MO turkey - I think I have read many posts that are made by LCO's that talk about trying to minimize travel time - I feel you did the right thing. If you are making money - doing the job, and can gaggle a bunch of jobs in an area, the discount helps you and the customer both - you make more money by keeping the machines running, and they save money by your efficiency. Look at Walmart, They gaggle all the things people need under one roof, and guess what - they have a gazillion customers.

Thanks Brad


LawnSite Senior Member
Beatrice, NE
Originally posted by MOturkey
.....I'm working on a ballpark figure of $10 per hour for operating my mower. my business grows, I suspect my goals will be higher, and I hope to eventually be at a point where I can turn away business...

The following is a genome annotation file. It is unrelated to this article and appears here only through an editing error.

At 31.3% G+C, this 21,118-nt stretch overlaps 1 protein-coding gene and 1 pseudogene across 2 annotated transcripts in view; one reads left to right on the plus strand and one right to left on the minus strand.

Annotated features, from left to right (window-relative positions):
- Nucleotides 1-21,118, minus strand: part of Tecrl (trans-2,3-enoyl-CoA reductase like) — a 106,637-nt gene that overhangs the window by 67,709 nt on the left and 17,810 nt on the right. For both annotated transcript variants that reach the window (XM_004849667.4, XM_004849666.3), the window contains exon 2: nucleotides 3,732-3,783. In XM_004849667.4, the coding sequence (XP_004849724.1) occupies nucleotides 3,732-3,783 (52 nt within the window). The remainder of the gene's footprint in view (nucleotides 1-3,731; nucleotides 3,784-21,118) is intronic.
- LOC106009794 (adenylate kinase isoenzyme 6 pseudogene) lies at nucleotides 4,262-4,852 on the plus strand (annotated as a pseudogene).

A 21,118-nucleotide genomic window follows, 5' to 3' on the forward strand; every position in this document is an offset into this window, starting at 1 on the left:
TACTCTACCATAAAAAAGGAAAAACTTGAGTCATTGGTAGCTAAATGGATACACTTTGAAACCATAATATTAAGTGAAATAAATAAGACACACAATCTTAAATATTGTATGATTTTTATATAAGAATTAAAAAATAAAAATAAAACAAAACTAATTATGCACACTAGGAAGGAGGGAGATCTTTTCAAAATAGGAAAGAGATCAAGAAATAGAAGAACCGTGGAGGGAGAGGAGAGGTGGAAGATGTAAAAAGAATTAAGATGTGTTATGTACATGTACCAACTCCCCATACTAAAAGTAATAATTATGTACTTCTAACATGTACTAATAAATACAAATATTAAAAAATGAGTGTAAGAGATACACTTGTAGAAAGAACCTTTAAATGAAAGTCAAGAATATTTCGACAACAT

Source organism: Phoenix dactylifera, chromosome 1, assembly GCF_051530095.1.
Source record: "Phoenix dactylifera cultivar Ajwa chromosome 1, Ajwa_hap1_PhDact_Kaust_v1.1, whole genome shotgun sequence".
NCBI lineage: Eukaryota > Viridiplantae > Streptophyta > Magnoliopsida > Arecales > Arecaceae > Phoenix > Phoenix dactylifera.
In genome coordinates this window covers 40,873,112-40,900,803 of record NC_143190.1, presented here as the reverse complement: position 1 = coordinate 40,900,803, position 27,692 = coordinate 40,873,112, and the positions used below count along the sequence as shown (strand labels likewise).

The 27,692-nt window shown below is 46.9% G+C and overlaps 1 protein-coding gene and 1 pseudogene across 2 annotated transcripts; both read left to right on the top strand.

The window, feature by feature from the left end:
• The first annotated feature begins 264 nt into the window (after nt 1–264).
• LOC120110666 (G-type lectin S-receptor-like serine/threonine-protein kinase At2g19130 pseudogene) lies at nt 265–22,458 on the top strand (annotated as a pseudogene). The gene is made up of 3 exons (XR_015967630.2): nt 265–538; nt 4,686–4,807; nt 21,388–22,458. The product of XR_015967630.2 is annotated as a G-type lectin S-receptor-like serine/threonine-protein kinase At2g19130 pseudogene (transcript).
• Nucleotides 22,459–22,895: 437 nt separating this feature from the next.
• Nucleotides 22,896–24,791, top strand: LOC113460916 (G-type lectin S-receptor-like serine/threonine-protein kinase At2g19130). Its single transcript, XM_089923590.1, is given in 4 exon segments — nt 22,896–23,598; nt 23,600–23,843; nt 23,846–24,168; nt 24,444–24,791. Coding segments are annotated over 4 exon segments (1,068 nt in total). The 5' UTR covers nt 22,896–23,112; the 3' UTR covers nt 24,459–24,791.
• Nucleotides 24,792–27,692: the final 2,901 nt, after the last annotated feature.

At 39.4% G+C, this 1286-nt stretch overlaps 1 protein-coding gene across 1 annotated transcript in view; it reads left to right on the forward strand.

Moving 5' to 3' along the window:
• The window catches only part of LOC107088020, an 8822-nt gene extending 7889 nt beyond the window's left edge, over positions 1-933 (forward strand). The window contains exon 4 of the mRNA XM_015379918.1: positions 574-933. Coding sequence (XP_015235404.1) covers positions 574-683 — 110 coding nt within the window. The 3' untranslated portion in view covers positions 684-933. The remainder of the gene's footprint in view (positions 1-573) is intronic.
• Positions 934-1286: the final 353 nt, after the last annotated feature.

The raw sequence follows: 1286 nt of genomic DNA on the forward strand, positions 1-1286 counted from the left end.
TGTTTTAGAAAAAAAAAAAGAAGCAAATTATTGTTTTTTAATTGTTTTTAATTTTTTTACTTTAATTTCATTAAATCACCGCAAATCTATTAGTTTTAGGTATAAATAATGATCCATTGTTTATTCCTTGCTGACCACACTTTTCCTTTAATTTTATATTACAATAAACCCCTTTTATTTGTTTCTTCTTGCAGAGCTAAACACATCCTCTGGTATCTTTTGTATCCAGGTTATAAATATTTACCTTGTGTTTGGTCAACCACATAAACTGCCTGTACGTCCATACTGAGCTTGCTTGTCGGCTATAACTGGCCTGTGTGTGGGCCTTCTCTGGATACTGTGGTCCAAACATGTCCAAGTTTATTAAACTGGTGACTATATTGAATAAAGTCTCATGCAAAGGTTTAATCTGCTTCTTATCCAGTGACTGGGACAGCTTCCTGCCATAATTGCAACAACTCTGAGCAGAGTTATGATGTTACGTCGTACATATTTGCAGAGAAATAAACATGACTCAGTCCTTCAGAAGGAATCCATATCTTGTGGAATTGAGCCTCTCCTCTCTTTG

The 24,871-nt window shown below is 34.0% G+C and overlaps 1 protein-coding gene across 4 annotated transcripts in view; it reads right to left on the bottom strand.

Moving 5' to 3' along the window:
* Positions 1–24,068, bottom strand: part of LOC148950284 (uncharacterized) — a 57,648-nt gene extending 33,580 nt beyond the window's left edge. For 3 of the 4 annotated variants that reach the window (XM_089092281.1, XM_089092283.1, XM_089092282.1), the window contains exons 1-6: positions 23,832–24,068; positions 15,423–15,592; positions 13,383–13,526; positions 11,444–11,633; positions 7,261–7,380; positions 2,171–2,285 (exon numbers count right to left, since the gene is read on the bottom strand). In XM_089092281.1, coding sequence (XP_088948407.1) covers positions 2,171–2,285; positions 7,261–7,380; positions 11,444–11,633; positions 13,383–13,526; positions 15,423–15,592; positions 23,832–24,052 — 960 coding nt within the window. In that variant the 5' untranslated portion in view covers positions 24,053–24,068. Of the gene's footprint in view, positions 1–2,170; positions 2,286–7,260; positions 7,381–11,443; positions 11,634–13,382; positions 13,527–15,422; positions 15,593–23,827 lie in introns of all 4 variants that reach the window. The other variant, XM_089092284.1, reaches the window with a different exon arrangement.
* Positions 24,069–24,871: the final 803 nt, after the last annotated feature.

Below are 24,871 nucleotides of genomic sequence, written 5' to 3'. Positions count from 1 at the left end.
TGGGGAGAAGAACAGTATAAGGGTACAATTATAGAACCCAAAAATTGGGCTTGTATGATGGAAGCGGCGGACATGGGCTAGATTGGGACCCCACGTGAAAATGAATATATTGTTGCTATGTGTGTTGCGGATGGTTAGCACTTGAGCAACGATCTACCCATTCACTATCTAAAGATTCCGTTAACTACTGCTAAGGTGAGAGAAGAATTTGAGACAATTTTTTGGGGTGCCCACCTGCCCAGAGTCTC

Neill, I geuss you are pushing a 21" at $10 per hour, right? I assume you dont have insurance? I suspect your goals right now is to just make a buck a hour more than what you have made at your full time job?
Why would you ever want to turn away business? As your business grows so does your goals shift and change and you're gonna need that business to achieve those goals!


LawnSite Member
This is my second year $35 to $40 per hour. What im running into is these other lawn care people are undercutting me and Im tring to add more yards. Ive bid 15 yards and picked up 5 or 6. One lady told me she called 5 companys to bid her. Bid as high as you can when it gets hot you will wish you were making more than you are.


LawnSite Silver Member
Bolivar, MO
To answer pcnservices: Yes, I do have insurance. One million in liability and inland marine on my equipment. And yes, I do have a 21 inch, but I also have a Gravely 250Z and it is to this mower I was referring. I posted a query sometime back about the estimated cost to run a mower per hour, but received zero replies.